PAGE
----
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Iron Rich Foods

iron rich foods

You must obtain iron from food since it is a necessary nutrient. It aids in the body’s transportation of oxygen.

An adult human’s body has 4 grams (0.005% of body weight) of iron, largely in the form of myoglobin and haemoglobin. Oxygen transport by blood and oxygen storage in muscles are the essential roles played in vertebrate metabolism by these two proteins respectively. Human iron metabolism requires a minimum of iron in the diet to maintain the necessary levels. 

Iron is both potentially toxic and necessary to the body. Controlling iron levels in the body is a critically important part of many aspects of human disease and health. A deficiency can occur if your iron intake is too low to replace the amount you lose daily as it can lead to symptoms like fatigue and cause anaemia. Fortunately, you may satisfy your daily needs for iron by eating a variety of healthy food items.

What Foods are Rich in Iron?

Iron is a mineral that serves various important functions, its main one being to carry oxygen throughout your body as a part of red blood cells. 

For non-pregnant adults, the daily value for iron is 8-18 mg. If your intake is insufficient to make up for the quantity you lose each day, a deficiency may result.

It’s interesting to note that your body’s ability to absorb iron depends in part on how much you have stored. Some foods which are high in iron are  listed below:


  • Spinach has very few calories but provides many health benefits.
  • About 3.5 ounces (100 grams) of raw spinach contain 2.7 mg of iron or 15% of the daily value.
  • Spinach is a good source of vitamin C and non-heme iron, which is less readily absorbed. This is important since vitamin C significantly boosts iron absorption.
  • Spinach is also rich in antioxidants called carotenoids, which might protect your eyes from disease, decrease inflammation and reduce your risk of cancer. 
  • Make sure to consume a healthy fat like olive oil along with your spinach since your body absorbs carotenoids better when you eat spinach and other leafy greens with fat. 

Liver and Other Organ Meats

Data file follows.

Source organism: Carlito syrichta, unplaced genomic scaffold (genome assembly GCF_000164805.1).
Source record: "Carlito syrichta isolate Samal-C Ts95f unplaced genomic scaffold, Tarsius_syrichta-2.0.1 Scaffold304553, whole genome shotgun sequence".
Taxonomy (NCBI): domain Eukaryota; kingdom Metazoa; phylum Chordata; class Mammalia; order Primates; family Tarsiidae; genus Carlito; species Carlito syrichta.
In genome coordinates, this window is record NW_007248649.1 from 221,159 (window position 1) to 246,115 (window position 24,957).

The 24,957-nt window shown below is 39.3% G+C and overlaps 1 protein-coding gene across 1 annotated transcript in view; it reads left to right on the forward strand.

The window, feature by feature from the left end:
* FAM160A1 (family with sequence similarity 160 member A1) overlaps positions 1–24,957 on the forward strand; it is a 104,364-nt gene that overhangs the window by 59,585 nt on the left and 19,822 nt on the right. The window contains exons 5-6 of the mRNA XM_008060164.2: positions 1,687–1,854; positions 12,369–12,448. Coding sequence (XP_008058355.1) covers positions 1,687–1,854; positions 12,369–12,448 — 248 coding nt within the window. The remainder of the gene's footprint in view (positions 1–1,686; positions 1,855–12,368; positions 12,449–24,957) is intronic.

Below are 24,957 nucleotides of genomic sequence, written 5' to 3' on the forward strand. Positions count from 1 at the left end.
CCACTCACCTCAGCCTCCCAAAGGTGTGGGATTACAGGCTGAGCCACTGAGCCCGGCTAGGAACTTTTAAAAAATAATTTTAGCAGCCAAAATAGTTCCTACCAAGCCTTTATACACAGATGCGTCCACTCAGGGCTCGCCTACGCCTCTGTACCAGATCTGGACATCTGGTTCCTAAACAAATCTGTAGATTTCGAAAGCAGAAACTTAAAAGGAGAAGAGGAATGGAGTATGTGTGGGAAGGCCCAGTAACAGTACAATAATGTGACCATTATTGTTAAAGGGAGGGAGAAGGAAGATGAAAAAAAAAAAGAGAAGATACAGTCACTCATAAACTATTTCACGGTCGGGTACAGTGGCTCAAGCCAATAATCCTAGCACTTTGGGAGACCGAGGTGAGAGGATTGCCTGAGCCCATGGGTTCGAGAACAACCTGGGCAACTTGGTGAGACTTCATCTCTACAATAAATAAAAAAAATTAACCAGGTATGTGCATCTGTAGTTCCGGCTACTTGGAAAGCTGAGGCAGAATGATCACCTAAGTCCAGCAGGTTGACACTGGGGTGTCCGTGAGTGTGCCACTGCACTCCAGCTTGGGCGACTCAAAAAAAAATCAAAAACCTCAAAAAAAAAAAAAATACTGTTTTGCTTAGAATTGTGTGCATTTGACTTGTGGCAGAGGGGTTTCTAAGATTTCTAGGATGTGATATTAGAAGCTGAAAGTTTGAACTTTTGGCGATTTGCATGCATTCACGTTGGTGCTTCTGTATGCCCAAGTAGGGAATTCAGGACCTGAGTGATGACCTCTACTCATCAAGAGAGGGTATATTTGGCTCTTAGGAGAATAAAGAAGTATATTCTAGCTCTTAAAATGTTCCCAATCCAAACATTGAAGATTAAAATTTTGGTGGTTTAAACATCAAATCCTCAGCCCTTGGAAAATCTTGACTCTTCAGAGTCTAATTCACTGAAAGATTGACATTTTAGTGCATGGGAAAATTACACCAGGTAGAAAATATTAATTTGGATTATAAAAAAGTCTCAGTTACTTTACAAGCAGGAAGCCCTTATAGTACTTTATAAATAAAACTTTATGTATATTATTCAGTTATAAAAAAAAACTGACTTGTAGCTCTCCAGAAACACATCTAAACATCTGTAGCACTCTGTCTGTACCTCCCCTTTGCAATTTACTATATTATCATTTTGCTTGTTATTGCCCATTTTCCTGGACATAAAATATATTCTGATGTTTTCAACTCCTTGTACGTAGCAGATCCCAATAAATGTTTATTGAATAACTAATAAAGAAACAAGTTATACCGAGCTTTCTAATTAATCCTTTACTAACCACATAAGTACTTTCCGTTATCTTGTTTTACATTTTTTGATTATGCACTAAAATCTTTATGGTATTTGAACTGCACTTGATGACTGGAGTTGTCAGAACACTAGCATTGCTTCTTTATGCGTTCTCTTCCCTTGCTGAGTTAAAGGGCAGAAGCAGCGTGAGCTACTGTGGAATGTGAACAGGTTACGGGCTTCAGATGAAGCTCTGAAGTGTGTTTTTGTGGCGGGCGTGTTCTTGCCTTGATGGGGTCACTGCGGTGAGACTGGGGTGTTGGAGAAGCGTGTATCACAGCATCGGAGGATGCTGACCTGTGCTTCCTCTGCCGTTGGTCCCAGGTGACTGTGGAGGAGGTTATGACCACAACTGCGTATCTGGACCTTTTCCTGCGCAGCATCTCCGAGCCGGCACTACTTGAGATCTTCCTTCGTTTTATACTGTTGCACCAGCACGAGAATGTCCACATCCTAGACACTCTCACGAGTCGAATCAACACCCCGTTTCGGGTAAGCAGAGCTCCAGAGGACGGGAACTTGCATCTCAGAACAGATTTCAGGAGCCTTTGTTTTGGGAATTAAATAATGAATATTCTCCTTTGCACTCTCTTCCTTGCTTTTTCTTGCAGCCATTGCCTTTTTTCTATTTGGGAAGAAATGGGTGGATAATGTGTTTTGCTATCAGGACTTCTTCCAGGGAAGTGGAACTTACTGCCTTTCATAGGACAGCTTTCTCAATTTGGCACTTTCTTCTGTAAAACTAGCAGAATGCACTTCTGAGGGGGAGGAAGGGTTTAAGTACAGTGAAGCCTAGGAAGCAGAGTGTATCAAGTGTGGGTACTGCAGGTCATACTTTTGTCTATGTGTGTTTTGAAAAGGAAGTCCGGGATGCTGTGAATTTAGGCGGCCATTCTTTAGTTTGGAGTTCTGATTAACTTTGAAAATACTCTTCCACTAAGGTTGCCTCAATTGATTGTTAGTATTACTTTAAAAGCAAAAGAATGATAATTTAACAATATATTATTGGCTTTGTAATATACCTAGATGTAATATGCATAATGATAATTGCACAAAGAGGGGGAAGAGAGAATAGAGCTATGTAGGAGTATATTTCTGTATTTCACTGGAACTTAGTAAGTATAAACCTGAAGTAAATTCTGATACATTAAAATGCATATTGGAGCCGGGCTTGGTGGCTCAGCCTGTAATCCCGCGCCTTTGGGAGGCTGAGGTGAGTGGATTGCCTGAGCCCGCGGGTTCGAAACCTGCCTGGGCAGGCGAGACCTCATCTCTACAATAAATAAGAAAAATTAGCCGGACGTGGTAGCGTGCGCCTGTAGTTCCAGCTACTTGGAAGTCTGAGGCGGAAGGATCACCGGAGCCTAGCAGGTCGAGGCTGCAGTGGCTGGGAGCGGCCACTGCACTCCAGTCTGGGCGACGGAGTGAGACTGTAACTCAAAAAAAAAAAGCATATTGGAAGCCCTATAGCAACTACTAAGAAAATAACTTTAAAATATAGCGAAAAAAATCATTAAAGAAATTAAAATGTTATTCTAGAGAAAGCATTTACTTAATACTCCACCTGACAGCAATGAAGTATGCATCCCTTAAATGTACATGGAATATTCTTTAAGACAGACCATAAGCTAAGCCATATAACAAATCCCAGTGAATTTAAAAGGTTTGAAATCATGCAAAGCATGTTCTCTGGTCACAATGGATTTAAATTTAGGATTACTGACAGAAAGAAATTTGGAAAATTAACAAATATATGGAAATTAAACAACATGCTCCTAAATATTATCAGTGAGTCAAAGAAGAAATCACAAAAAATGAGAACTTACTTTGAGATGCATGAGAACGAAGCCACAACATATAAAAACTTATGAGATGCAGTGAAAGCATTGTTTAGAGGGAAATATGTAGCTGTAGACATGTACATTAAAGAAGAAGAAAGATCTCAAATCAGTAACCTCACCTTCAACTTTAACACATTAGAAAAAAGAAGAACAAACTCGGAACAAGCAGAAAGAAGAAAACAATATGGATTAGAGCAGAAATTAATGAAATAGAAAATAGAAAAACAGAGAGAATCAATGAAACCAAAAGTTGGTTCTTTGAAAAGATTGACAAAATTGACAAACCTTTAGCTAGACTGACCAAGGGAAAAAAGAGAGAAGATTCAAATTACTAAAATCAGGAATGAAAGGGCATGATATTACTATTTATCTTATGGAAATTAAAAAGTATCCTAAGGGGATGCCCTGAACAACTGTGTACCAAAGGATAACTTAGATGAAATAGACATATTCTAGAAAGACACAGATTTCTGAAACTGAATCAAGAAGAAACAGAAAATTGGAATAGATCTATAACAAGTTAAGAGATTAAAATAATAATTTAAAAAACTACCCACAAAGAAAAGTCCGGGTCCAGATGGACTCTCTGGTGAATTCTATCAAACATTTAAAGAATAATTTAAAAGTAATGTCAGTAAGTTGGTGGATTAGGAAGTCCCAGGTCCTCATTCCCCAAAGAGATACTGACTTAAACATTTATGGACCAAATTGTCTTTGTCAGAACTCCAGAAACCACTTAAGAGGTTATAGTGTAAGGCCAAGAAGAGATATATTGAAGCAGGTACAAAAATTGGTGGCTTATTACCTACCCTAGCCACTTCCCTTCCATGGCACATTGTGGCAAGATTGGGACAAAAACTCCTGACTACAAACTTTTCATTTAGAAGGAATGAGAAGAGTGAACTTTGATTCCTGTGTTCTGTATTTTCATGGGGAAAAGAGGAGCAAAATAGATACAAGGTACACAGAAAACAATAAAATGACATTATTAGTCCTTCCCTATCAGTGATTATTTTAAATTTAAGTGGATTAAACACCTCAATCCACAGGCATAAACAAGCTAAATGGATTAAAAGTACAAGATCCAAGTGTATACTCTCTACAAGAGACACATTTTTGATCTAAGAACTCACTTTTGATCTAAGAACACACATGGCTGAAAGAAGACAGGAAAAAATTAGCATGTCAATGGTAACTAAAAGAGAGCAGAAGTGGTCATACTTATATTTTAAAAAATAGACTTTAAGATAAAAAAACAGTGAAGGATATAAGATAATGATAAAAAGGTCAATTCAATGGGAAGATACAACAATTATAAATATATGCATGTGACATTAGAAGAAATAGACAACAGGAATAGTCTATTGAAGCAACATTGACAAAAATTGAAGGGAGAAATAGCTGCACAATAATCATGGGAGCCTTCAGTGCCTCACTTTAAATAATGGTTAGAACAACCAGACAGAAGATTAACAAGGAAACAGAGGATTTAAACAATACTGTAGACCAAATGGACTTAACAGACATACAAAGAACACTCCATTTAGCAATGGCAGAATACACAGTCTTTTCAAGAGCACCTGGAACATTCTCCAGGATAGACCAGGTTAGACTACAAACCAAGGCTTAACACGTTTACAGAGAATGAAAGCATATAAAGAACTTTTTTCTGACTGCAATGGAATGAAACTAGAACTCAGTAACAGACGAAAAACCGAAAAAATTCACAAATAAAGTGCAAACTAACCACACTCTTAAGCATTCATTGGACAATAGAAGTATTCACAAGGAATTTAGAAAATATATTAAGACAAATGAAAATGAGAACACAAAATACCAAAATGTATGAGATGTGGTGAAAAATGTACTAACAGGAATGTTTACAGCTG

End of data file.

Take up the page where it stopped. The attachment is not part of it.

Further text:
• Organ meats are extremely nutritious, including heart, brain, kidneys and liver, all of which are high in iron.
  • Organ meats are rich in selenium, copper and vitamin B and also high in protein. 
  • One 3.5-ounce meal of liver has an astonishing 1,049% of the daily recommended amount of vitamin A.
  • What’s more, organ meats are among the best sources of choline, an important nutrient for liver and brain health that many people don’t get enough of. 

You Can Also Read: High-Fibre Foods You Should Eat


  • Legumes are loaded with nutrients. Some of the most common types of legumes are soybeans, peas, chickpeas, lentils and beans. 
  • Vegetarians or vegans in India, in particular, have legumes as a fantastic source of iron. One cup (198 grams) of cooked lentils contains 6.6 mg, which is 37% of the daily value.
  • Beans like kidney beans, navy beans and black beans can all help easily bump up your iron intake. A half-cup (86-gram) serving of cooked black beans provides around 1.8 milligrams of iron or 10% of the daily value.
  • Legumes are also a good source of potassium, magnesium and folate. 
  • Beans and other legumes can also lessen inflammation in diabetics, according to research. For those who have metabolic syndrome, legumes can reduce their chance of developing heart disease.
  • Additionally, legumes might help you lose weight. They are very high in soluble fibre, which can reduce calorie intake, increase feelings of fullness and promote healthy gut bacteria, which influences weight, inflammation and risk of chronic disease. 
  • To maximise iron absorption, consume legumes with foods high in vitamin C, like citrus fruits, greens or tomatoes. 

Red Meat

  • Red meat is nutritious and satisfying. 
  • Meat is rich in vitamin B, selenium, zinc and protein.
  • Researchers have suggested that iron deficiency might be less likely in people who eat fish, poultry and meat regularly. 
  • Red meat may be the most readily available form of heme iron, making it a crucial diet for those who are prone to anaemia.